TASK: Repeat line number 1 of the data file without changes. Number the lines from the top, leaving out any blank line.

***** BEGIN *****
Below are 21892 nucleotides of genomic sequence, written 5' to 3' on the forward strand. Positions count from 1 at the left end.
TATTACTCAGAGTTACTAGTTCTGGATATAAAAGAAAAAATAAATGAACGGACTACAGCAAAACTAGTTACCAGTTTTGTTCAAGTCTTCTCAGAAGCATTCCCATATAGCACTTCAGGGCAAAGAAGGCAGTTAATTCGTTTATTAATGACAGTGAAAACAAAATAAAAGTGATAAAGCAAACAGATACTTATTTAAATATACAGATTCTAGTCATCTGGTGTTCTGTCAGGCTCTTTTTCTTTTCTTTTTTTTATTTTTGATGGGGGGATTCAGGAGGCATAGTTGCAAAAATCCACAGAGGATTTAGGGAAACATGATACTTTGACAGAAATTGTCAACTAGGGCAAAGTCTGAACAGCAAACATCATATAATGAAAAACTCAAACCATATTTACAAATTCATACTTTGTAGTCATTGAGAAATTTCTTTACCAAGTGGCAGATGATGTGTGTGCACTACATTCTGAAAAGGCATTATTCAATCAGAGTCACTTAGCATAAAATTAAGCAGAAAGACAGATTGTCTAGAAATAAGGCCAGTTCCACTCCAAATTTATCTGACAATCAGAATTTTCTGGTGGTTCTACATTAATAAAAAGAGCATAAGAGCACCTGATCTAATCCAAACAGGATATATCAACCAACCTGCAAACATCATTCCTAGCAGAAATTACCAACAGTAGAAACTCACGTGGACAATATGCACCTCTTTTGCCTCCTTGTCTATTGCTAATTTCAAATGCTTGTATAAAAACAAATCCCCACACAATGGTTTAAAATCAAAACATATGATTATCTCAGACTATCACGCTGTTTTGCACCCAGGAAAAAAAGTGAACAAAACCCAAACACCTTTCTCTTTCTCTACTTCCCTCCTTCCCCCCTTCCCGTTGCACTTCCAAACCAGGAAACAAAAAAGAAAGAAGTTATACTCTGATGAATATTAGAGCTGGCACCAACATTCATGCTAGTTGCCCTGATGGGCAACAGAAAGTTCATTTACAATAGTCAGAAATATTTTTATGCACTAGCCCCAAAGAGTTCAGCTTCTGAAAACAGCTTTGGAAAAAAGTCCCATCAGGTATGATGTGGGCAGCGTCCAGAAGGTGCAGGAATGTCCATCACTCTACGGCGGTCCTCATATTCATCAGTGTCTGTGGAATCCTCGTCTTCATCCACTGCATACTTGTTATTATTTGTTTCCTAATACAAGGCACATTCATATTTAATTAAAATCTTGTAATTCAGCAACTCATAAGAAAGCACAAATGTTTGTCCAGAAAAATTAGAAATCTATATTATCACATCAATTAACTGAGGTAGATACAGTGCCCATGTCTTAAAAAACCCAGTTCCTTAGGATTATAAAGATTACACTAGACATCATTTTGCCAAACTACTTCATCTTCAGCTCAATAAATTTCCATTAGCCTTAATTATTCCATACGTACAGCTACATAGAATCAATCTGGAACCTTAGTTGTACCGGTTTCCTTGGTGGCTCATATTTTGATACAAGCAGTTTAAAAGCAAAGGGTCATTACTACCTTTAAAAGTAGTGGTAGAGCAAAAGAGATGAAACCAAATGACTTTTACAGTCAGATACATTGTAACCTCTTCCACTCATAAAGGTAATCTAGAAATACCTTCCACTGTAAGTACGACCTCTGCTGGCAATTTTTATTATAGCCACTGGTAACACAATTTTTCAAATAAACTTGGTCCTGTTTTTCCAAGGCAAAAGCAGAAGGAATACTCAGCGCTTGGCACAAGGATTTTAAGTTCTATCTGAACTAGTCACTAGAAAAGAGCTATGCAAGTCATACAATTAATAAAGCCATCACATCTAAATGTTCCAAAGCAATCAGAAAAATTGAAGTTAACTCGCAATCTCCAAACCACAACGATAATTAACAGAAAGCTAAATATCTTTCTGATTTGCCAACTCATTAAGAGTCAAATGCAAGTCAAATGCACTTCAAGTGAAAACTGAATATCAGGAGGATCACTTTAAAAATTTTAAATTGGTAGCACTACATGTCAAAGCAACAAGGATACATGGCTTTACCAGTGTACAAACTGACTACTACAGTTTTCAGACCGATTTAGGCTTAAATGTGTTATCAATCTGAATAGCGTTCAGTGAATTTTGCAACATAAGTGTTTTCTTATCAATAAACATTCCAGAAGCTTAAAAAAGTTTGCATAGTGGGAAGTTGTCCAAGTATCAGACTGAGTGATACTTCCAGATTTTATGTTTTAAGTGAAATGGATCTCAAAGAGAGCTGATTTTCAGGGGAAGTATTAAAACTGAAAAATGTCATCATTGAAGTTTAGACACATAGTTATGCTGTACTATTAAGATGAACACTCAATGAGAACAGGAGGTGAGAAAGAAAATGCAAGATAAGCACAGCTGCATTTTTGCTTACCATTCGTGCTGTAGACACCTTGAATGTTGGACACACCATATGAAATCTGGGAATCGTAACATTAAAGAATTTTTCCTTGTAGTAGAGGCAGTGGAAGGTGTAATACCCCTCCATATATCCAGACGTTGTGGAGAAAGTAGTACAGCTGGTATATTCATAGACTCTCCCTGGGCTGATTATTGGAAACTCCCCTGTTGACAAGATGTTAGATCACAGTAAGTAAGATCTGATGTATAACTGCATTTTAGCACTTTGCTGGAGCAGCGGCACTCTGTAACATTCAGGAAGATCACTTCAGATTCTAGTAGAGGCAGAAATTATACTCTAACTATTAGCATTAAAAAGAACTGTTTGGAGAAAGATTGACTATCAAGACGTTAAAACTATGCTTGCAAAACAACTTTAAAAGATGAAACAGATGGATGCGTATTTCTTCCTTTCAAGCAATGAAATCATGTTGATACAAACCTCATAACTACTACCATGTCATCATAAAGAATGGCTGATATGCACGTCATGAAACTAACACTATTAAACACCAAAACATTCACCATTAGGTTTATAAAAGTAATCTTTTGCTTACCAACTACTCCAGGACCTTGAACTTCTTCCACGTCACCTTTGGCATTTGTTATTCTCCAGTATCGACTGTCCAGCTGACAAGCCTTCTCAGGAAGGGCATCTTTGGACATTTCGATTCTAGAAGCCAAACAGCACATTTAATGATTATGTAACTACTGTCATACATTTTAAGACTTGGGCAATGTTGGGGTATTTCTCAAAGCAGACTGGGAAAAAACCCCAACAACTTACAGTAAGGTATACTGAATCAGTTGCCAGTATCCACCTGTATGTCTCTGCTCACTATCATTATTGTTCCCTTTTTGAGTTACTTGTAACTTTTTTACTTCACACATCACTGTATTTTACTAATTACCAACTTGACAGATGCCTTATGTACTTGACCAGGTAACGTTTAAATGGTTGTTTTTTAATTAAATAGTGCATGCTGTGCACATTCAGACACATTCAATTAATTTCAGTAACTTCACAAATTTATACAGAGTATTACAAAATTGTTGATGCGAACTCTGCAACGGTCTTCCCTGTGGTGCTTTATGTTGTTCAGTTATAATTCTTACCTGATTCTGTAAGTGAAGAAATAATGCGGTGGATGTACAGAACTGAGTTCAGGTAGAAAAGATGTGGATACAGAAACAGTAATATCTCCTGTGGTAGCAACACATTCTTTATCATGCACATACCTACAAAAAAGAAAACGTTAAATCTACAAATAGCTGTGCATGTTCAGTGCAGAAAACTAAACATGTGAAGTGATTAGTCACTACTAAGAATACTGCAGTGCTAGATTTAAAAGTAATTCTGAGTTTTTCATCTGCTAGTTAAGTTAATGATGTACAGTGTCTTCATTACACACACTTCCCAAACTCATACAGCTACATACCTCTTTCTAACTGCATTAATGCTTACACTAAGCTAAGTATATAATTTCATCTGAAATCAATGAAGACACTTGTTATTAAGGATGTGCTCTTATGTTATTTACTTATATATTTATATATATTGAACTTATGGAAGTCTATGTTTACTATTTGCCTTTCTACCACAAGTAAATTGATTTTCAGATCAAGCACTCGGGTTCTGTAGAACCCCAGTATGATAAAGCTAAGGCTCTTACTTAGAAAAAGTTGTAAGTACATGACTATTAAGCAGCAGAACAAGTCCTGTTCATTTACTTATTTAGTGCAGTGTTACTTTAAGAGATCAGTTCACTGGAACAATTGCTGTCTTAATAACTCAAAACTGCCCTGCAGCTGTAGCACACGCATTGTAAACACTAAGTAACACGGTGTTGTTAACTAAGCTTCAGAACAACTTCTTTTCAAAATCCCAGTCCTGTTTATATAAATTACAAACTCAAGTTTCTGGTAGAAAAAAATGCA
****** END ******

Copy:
Below are 21892 nucleotides of genomic sequence, written 5' to 3' on the forward strand. Positions count from 1 at the left end.